Ancient Mysteries Mythology Dragons and Dragon Lore (TGS)

Dragons and Dragon Lore (TGS)

Dragons and Dragon Lore (TGS)
Catalog # SKU3886
Publisher TGS Publishing
Weight 1.00 lbs
Author Name Ernest Ingersoll, Henry Fairfield Osborn
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and Dragon Lore

Ernest Ingersoll
Introduction: Henry Fairfield Osborn

The Dragons leading up to the steps of the temples and palaces of the Manchu emperors, and the superb dragon-screen guarding the approach to one of the royal palaces, are but two of the innumerable examples of the universal former belief in these mythical animals, and of the still prevailing beliefs among the common people of China.



The word 'dragon' as we see it written to-day calls to mind the grotesque, writhing figure of Chinese or Japanese ornament; but in this treatise we must accept the term in a far wider scope, as representing supernatural powers in any sense, yet not invariably hateful. As to the matter of sex, demon-women arose very early to vex the sun-gods of Egypt, but they soon became changed in sex, and dragons have been masculine ever since.

What happened to Tiamat is variously explained. Dr. Hopkins' summarizes her history, gathered from the tablets and seals recovered from the ruins of Nippur and elsewhere, thus:

Chaos bred monsters, and then the divine Heaven and Earth, as Anshar and Kishar, ancestors of Anu, Enlil, and Ea, prepared for conflict, to maintain order. . . . The eleven opposing monsters of Chaos are created by Tiamat and headed by Kingu, to whom Tiamat gives the tablets of destiny and whom she makes her consort. The peace-loving gods seem to fear; they send a messenger to Tiamat, "May her liver be pacified, her heart softened" [apparently without effect]. . . . At any rate, we next see Bel-Marduk, at the command of his father, going joyfully into battle after preparing for the conflict by making weapons, bow, lance, club, lightning-bolt, storm-winds and a net wherewith to catch Tiamat. The gods get drunk with joy, anticipating victory and hailing Marduk as already lord of the universe. On Storm (his chariot) he rushes forth, haloed with light, from which Kingu shrinks. Him follow the seven winds. Tiamat, however, fears him not, but when Marduk challenges her, she fights, "raging and shaking with fury," yet all in vain. For Marduk stifles her with a poisonous gas ('evil wind'), and then transfixes her, also taking the tablets from Kingu and netting the other monsters. But Tiamat he cuts in two, making one half of her the sky.

What was Tiamat like in the opinion of the people to whom these fanciful accounts of the work and adventures of the gods in bringing order out of chaos were as 'gospel truth'? The most ancient representation of her is an engraving on a cylinder-seal in the British Museum, which shows a thick-bodied snake, the forward third of its body upreared and bearing two little arm-like appendages, its tongue extended and its head crowned with one goat-like horn. If this portrait is really intended for Tiamat, it shows a queer relationship between this sinister sea-demon and the fish-god Ea, who also appears to have been part antelope (gazelle or goat), as is shown by antique pictures of him as a combination of antelope and fish, whence a 'sea-goat' came to be the vehicle of Marduk.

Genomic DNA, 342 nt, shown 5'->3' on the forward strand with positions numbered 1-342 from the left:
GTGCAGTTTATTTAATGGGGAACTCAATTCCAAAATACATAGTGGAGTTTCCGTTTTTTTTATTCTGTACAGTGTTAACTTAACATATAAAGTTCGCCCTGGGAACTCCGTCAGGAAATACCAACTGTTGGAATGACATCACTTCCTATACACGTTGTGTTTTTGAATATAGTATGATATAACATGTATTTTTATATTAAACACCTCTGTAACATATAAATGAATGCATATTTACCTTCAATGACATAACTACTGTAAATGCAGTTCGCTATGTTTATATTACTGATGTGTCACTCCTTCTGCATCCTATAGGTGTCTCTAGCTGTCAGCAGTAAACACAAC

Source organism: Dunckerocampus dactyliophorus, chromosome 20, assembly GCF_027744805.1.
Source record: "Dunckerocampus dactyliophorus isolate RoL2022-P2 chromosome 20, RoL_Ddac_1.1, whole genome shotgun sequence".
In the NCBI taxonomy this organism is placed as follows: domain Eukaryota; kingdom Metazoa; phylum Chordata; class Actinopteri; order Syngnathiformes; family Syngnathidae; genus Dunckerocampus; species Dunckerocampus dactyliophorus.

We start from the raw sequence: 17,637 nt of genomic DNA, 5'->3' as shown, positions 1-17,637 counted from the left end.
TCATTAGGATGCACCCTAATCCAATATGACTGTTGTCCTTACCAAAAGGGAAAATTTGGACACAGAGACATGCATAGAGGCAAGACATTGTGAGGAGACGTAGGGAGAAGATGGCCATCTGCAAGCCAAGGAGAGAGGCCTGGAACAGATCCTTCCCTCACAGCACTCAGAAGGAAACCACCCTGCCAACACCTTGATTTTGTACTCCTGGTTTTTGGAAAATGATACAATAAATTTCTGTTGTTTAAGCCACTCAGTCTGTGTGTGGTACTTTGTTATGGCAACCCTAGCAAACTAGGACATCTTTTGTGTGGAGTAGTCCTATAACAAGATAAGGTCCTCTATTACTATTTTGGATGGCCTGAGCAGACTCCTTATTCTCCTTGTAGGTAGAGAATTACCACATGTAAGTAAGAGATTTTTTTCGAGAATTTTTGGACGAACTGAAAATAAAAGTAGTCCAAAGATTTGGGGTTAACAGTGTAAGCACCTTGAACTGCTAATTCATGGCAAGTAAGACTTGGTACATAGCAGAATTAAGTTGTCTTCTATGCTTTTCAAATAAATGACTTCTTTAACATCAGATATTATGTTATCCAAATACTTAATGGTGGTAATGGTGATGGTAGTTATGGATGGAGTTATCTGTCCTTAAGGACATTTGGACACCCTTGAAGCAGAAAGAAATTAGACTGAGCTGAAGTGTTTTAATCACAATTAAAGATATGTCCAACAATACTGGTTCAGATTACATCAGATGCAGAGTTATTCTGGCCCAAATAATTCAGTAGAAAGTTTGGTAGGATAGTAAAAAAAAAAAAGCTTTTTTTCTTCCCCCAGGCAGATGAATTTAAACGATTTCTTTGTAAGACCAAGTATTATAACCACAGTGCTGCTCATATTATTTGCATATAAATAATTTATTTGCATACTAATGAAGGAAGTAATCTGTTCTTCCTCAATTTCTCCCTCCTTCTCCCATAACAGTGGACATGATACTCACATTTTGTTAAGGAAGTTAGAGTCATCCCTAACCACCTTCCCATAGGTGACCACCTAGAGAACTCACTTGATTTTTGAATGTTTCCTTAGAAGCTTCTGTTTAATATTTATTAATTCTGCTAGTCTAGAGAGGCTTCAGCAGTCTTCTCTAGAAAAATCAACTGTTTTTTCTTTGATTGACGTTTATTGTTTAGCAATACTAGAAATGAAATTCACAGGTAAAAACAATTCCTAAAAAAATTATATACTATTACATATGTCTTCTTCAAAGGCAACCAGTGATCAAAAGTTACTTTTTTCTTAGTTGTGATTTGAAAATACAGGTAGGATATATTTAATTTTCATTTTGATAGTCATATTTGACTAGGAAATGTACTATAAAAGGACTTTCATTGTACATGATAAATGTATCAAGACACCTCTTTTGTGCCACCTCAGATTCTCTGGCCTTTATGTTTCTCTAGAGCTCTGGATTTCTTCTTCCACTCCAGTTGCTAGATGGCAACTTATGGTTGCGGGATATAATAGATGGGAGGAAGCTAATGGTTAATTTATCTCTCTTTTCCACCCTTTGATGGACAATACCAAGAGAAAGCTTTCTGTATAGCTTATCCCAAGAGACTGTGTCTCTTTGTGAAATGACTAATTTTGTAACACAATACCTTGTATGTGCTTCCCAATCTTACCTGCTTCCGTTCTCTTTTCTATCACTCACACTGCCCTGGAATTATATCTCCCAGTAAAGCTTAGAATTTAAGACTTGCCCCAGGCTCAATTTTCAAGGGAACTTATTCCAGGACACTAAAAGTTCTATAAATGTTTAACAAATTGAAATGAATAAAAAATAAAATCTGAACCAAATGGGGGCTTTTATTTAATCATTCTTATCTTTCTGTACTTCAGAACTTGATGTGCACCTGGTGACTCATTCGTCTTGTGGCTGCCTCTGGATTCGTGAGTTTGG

The tradition of Marduk's titanic battle with Tiamat seems to have been preserved in the famous story in the Apocrypha of Bel and the Dragon. In the time of the reign of Nebuchadnezzar at Babylon, after the destruction of Jerusalem and the carrying of Judah into captivity, an unconverted Jew named Daniel had risen, with the cleverness of his race, to be the king's favourite and prime minister; and he was naturally hated by the ecclesiastics of the Court, who were justly incensed that a foreigner who persisted in the worship of Yahweh should be so greatly honoured. Scholars disagree as to whether he is the same Daniel who had similar distinction and troubles according to the Book of Daniel, or another man, or whether either of them ever had an existence--but this does not concern us. Among several circumstances not included in the canonical Bible, but narrated in both the Vulgate and Septuagint versions, the one most pertinent to our theme is that in Babylon a huge dragon was worshipped and fed by the people. Daniel refused to pay it homage, and told the king that if permitted he would kill the monster without using any weapons, and so free the populace from its exactions. His majesty consented, whereupon Daniel made a bolus of indigestible materials, mainly pitch (but some say it was a ball of straw filled with sharpened nails), and threw it into the reptile's maw. It was promptly swallowed, wherefore the monster presently 'burst' and died. (One commentator notes that in Hebrew writing the word for 'pitch' looks much like that for 'tornado,' recalling the 'great wind' by which Marduk put an end to Tiamat.)

The ungrateful populace, enraged at this Herculean feat demanded Daniel's death, and the king reluctantly cast him into a den of lions kept as royal executioners, where he stayed a full week unharmed, but likely to starve to death--as also were the lions, inhibited by magic from their prey. On the seventh day another Jew, Habbakuk, was cooking dinner for his harvest-hands on his farm somewhere in the country, when he was lifted up by an angel (as once happened to Ezekiel) and carried to the capital with a quantity of provisions to feed the unfortunate reformer. Daniel was thereupon restored to liberty and power as chief magician, and the famishing lions were fed with humbler priests.

160 pages - 7 x 8½ softcover - Print size, 12 point font

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